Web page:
, a bio/informatics shared resource is still "open for business" - Visit the CDS website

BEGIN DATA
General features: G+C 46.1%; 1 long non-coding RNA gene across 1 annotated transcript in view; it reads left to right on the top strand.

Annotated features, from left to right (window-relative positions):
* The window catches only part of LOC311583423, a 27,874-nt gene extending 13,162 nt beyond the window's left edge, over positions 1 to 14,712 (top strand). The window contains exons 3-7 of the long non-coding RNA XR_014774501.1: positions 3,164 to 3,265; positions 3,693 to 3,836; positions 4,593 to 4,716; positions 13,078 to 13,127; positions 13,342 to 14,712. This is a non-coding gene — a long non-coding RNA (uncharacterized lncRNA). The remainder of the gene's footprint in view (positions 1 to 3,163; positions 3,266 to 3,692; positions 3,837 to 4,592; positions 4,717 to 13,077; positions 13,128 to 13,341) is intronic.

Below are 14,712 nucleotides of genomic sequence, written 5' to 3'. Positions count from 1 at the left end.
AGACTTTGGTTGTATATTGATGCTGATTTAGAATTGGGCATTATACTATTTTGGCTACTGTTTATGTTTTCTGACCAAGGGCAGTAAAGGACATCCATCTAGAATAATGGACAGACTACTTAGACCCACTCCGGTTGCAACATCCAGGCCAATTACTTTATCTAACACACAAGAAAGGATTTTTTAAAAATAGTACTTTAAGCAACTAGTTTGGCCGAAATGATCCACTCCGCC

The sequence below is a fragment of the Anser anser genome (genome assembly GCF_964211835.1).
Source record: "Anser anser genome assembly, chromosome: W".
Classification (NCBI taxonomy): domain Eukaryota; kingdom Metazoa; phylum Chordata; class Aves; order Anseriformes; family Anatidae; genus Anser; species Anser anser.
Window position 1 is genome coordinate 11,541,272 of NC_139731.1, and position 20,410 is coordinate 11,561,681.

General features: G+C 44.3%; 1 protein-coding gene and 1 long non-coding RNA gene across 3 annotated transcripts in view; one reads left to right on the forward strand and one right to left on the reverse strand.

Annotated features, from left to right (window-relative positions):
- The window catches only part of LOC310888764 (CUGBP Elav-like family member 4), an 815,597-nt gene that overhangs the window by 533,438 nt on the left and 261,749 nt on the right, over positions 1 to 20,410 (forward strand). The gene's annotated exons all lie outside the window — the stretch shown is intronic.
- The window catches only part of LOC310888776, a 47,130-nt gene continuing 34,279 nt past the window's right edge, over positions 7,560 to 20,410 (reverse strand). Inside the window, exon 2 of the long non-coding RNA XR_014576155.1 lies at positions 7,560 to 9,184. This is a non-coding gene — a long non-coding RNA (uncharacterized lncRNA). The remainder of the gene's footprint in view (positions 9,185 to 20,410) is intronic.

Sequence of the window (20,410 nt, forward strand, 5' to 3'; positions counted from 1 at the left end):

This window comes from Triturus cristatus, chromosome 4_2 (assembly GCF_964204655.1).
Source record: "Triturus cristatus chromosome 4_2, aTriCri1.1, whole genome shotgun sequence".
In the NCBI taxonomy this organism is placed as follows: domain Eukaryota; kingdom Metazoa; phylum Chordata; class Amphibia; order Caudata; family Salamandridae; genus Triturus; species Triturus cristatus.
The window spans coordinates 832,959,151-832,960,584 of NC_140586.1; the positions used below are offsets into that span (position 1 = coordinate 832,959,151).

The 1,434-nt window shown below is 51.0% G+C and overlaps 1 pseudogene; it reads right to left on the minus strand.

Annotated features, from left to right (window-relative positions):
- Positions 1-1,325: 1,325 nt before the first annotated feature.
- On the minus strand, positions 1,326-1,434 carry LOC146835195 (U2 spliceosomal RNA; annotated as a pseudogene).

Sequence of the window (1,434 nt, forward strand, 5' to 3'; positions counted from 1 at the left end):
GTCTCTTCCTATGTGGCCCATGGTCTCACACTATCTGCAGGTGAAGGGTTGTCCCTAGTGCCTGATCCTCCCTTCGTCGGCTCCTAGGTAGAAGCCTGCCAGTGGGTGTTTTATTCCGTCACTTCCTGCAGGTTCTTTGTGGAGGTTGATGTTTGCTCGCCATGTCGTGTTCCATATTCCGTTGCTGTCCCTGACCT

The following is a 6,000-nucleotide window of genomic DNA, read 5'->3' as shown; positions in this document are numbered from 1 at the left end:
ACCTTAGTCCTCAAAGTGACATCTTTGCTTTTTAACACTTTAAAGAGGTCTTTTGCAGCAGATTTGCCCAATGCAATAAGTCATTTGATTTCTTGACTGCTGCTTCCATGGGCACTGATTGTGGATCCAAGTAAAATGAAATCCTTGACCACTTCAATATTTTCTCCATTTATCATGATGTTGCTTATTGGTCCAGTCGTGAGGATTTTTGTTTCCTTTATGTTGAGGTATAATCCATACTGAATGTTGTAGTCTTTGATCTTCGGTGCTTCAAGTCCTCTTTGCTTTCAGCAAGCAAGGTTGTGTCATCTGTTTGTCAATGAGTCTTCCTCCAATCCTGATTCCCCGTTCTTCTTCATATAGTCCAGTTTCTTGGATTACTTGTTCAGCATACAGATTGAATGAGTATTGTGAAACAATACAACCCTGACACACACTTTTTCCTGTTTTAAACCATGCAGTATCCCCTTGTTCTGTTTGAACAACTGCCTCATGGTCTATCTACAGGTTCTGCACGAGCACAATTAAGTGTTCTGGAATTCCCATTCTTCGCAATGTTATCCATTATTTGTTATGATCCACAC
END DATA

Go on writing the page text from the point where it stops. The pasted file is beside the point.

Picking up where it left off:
A recently developed immersed-boundary method is used to model the flow-structure interaction associated with the human phonation. The glottal airflow is modeled as a two-dimensional incompressible flow driven by a constant subglottal pressure, and the vocal folds are modeled as a pair of three-layered, two-dimensional, viscoelastic structures. Both the fluid dynamics and viscoelasticity are solved on fixed Cartesian grids using a sharp-interface immersed boundary method. It is found that the vibration mode and frequency of the vocal fold model are associated with the eigenmodes of the structures, and that the transition of the vibration mode takes place during onset of the sustained vibration. The computed glottal waveforms of the volume flux, velocity, and pressure are reasonably realistic. The glottal flow features an unsteady jet whose direction is deflected by the large-scale vortices in the supraglottal region. A detailed analysis of the flow and vocal fold vibrations is conducted in order to gain insights into the biomechanics of phonation.